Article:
In Shin Buddhist terms, the practice misses the point in two ways. It defines the central problem to be the need for kuyo rather than the practice of abortion, which in Buddhism is seen as the taking of a life. And it draws a karmic connection between the spirits of dead children and real life problems...
- Elizabeth Harrison 'I can only move my feet towards mizuko kuyo'
This is interesting: Mizuko kuyo, the Japanese Buddhist ceremony for aborted and miscarried fetuses.
Mizuko kuyō - Wikipedia, the free encyclopedia
I wonder if they mean an induced or therapeutic versus a spontaneous abortion. The term "abortion" traditionally has a broader meaning than just deliberate termination of a pregancy.
One would think Buddhists with their traditional reverance for all forms of sentinence and life would consider deliberate abortion in a negative light.
The fetus has a soul, and is living, the taking of its life is the same as taking of any life.
I think you would find that the majority of buddhists would beleave that letting nature take its caurse would be the best action.
couldn't you say that insofar as we are aware of ourselves as being separate to nature, then we are indeed outside it. Isn't this the meaning of The Fall? Where in 'nature' will you find an artificial material like plastic, a computer, a building?
All things have buddha nature this includes a table a plastic chair etc.
All things are connected there is no 'outside' nature as such from what i can gather in my head.
plastic is natural. We just happen to mix some things that don't always find themselves mixed.
It is a 'natrual' thing for humans to want to sperate un-natrual from natraul etc
In my opinion absoloutly everything is the same thing, a total interconnectedness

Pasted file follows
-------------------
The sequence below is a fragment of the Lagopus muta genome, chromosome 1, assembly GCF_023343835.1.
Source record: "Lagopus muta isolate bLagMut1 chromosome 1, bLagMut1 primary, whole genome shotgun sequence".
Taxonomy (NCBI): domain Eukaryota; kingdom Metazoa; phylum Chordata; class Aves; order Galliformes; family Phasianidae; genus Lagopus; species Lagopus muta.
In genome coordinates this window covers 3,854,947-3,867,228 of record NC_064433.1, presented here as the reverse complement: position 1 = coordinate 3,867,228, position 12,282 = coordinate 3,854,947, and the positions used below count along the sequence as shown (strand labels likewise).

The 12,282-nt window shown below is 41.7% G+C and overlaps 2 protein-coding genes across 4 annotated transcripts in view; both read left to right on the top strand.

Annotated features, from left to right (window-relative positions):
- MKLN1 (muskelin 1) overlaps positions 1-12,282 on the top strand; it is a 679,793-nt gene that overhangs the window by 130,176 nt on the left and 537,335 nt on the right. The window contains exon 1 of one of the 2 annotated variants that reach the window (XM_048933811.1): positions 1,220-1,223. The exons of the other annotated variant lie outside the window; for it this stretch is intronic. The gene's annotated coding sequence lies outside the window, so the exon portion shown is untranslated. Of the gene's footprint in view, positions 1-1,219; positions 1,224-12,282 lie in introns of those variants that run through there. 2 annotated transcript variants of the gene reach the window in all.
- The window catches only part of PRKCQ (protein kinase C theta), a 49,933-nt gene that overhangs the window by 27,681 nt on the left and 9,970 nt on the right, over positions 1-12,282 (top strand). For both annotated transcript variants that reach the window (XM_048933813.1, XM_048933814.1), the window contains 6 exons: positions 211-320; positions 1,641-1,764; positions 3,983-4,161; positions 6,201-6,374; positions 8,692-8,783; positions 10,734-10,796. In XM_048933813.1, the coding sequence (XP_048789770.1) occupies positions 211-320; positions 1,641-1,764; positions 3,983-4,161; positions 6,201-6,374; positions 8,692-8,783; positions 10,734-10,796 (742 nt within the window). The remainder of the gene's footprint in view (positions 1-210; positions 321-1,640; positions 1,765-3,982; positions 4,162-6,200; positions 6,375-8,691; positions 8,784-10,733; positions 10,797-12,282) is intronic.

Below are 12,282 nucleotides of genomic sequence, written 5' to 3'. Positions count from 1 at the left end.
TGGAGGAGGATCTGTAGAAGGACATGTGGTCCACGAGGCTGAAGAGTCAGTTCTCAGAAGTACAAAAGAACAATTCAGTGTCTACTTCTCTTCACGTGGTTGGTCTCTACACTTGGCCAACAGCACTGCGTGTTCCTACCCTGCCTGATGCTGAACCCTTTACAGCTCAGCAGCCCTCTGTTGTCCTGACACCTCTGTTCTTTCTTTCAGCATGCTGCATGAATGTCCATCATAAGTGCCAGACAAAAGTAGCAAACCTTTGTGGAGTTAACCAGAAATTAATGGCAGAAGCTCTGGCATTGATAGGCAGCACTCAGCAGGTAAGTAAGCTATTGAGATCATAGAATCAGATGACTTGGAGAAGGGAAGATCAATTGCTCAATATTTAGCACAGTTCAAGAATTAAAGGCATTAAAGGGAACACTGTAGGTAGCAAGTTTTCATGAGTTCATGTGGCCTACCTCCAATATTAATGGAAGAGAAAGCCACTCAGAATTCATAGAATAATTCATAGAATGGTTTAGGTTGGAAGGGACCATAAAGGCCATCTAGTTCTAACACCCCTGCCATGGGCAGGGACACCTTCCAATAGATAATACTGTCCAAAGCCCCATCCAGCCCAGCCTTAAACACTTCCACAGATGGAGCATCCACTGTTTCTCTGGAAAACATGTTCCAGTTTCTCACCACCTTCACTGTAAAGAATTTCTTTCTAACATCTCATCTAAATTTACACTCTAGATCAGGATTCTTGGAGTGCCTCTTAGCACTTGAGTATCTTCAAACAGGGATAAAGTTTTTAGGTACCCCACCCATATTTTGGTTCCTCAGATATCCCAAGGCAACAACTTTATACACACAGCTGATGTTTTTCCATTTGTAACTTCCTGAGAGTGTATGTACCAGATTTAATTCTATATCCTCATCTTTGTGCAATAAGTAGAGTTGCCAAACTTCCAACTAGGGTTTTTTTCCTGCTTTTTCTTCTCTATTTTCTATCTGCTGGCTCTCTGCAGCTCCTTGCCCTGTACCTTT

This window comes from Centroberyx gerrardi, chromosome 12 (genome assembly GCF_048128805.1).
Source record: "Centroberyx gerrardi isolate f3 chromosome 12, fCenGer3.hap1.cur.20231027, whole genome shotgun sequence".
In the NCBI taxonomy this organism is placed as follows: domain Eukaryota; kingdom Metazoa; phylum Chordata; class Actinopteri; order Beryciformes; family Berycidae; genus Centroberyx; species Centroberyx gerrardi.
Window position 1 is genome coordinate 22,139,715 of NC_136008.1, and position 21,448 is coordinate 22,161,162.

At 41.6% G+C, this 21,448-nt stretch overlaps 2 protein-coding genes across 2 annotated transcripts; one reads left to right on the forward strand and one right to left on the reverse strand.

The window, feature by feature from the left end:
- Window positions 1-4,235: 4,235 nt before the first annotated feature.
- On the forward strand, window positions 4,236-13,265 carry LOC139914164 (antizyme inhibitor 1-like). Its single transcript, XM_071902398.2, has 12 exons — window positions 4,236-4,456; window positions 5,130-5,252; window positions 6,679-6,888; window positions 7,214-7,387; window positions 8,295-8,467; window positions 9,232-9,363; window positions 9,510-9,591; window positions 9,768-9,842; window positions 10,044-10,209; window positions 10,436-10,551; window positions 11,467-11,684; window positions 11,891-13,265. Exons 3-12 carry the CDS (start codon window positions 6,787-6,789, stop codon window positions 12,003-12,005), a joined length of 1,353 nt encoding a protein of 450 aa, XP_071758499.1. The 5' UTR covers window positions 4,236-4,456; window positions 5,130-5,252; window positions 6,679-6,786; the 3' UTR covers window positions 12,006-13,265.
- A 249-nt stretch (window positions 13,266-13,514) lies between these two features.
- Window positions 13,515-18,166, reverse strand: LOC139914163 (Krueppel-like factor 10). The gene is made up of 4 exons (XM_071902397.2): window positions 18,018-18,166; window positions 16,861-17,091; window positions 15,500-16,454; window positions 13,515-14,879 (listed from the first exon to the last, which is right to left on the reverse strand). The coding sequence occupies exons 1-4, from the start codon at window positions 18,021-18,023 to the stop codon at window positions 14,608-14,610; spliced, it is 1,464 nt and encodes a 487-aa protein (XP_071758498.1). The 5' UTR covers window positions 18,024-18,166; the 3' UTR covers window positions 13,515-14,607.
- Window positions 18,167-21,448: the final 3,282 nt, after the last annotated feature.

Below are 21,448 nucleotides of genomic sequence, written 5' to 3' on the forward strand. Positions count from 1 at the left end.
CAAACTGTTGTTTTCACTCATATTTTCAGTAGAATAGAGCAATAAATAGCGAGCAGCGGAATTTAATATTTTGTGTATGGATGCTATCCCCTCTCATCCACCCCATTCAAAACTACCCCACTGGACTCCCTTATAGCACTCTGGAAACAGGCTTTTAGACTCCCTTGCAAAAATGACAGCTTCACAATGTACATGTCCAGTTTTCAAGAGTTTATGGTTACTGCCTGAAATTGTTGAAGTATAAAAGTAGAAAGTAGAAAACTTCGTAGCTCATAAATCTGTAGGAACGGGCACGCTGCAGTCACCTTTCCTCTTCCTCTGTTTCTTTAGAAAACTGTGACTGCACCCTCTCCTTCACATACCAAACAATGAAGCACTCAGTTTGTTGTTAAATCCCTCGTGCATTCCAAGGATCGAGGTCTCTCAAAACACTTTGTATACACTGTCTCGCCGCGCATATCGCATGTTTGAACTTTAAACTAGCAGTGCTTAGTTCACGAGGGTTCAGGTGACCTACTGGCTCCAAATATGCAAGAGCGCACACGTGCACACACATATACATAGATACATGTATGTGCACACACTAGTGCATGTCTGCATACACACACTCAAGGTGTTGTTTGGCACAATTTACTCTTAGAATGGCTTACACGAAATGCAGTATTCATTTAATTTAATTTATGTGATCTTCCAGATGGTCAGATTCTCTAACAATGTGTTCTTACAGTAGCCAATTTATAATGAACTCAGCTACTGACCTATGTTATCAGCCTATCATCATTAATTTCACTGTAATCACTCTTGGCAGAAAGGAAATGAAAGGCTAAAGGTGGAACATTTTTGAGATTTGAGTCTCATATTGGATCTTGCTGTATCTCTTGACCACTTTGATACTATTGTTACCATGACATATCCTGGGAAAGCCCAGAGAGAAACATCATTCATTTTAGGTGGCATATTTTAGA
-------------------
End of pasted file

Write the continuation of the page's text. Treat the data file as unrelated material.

Science calls it intanglement i think. There is a buddhist saying that is, 'no one is truly enlightend untill all are enlightend.'
Come on. Up until the exact time that humans created this particular compounds, they did not exist. If you went digging through ancient landscapes looking for them, you wouldn't find any. So what does 'natural' mean then? If it means 'everything that exists' then it means exactly nothing at all, and we might as well abandon the word.
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1.existing in or formed by nature (opposed to artificial): a natural bridge.
2.based on the state of things in nature; constituted by nature: Growth is a natural process.
3.of or pertaining to nature or the universe: natural beauty.
4.of, pertaining to, or occupied with the study of natural science: conducting natural experiments.
5.in a state of nature; uncultivated, as land.
6.growing spontaneously, without being planted or tended by human hand, as vegetation
1. made by human skill; produced by humans (opposed to natural): artificial flowers.
2. imitation; simulated; sham: artificial vanilla flavoring.
3. lacking naturalness or spontaneity; forced; contrived; feigned: an artificial smile.
It is indeed true that Mahayana Buddhism places the enlightenment of all beings ahead of enlightenment for oneself.
You might hold to that definition but I don't. It is nothing different than looking at a bird nest and calling that unnatural. Is it unnatural for a bird to collect twigs, leaves, and grass to build a nest? I have a feeling you will say no. But let's take it a little further. Is it unnatural for a human to take a bunch of sticks, mud and grass to build itself a "nest"? Maybe here you will say no. But you have already claimed that a building is unnatural. So when exactly does a human cross over to the unnatural side? The only thing the human did was refined the building materials. There is absolutely nothing unnatural about that, in fact that is the nature of a human being. It is our nature to refine the things we use as tools. Nothing is excluded therefore everything a human does is natural by nature. It does not matter if it is a human heating a bunch of oil until it separates or rubbing two sticks together to produce heat.
Some do, but not all do. There are some who only strive for self realization and have no intentions of helping to point the way for others.
We don't get to choose our own definitions. Artificial means 'an artifice, something that is made'. I suppose, at a stretch, a bird's nest might be considered an artifice, but I rather doubt it. 'Everything a human does is natural by nature' apart from being tautological is obviously not true. I don't even see the point of the argument.
in which case they are not Mahayana practitioners